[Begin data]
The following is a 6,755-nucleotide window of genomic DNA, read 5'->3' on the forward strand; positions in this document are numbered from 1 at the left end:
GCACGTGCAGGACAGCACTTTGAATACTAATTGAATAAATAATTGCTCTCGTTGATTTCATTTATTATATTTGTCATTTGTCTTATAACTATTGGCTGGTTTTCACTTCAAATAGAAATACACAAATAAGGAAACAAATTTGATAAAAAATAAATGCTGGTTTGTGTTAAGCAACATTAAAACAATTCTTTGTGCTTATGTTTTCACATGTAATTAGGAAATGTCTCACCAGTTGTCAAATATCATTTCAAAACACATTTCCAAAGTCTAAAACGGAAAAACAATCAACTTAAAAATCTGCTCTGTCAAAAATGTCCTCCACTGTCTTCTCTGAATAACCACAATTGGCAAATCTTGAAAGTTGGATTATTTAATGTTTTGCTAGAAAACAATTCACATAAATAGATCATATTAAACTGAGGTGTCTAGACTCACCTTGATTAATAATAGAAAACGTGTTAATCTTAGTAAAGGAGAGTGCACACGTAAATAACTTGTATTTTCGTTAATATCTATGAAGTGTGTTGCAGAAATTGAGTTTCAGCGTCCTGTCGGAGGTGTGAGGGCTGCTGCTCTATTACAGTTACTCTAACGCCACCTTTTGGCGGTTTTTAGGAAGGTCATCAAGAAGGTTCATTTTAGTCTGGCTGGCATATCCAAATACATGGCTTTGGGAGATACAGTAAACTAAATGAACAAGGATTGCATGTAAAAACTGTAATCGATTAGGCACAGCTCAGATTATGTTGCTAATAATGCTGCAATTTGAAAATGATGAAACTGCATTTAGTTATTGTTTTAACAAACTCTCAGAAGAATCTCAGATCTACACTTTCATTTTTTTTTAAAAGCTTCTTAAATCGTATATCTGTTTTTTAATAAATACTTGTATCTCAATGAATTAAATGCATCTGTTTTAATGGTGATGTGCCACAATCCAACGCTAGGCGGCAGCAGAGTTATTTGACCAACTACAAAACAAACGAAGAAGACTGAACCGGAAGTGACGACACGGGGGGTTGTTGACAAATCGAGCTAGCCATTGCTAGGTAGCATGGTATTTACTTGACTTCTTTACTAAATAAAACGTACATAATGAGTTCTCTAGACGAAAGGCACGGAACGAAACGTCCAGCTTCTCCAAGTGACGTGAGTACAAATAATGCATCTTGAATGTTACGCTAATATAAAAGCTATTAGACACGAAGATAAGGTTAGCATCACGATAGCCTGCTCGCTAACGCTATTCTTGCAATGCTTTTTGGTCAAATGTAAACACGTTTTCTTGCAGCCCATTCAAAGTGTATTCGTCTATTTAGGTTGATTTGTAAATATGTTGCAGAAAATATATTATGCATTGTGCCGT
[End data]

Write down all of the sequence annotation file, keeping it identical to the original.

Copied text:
The following is a 6,755-nucleotide window of genomic DNA, read 5'->3' on the forward strand; positions in this document are numbered from 1 at the left end:
GCACGTGCAGGACAGCACTTTGAATACTAATTGAATAAATAATTGCTCTCGTTGATTTCATTTATTATATTTGTCATTTGTCTTATAACTATTGGCTGGTTTTCACTTCAAATAGAAATACACAAATAAGGAAACAAATTTGATAAAAAATAAATGCTGGTTTGTGTTAAGCAACATTAAAACAATTCTTTGTGCTTATGTTTTCACATGTAATTAGGAAATGTCTCACCAGTTGTCAAATATCATTTCAAAACACATTTCCAAAGTCTAAAACGGAAAAACAATCAACTTAAAAATCTGCTCTGTCAAAAATGTCCTCCACTGTCTTCTCTGAATAACCACAATTGGCAAATCTTGAAAGTTGGATTATTTAATGTTTTGCTAGAAAACAATTCACATAAATAGATCATATTAAACTGAGGTGTCTAGACTCACCTTGATTAATAATAGAAAACGTGTTAATCTTAGTAAAGGAGAGTGCACACGTAAATAACTTGTATTTTCGTTAATATCTATGAAGTGTGTTGCAGAAATTGAGTTTCAGCGTCCTGTCGGAGGTGTGAGGGCTGCTGCTCTATTACAGTTACTCTAACGCCACCTTTTGGCGGTTTTTAGGAAGGTCATCAAGAAGGTTCATTTTAGTCTGGCTGGCATATCCAAATACATGGCTTTGGGAGATACAGTAAACTAAATGAACAAGGATTGCATGTAAAAACTGTAATCGATTAGGCACAGCTCAGATTATGTTGCTAATAATGCTGCAATTTGAAAATGATGAAACTGCATTTAGTTATTGTTTTAACAAACTCTCAGAAGAATCTCAGATCTACACTTTCATTTTTTTTTAAAAGCTTCTTAAATCGTATATCTGTTTTTTAATAAATACTTGTATCTCAATGAATTAAATGCATCTGTTTTAATGGTGATGTGCCACAATCCAACGCTAGGCGGCAGCAGAGTTATTTGACCAACTACAAAACAAACGAAGAAGACTGAACCGGAAGTGACGACACGGGGGGTTGTTGACAAATCGAGCTAGCCATTGCTAGGTAGCATGGTATTTACTTGACTTCTTTACTAAATAAAACGTACATAATGAGTTCTCTAGACGAAAGGCACGGAACGAAACGTCCAGCTTCTCCAAGTGACGTGAGTACAAATAATGCATCTTGAATGTTACGCTAATATAAAAGCTATTAGACACGAAGATAAGGTTAGCATCACGATAGCCTGCTCGCTAACGCTATTCTTGCAATGCTTTTTGGTCAAATGTAAACACGTTTTCTTGCAGCCCATTCAAAGTGTATTCGTCTATTTAGGTTGATTTGTAAATATGTTGCAGAAAATATATTATGCATTGTGCCGT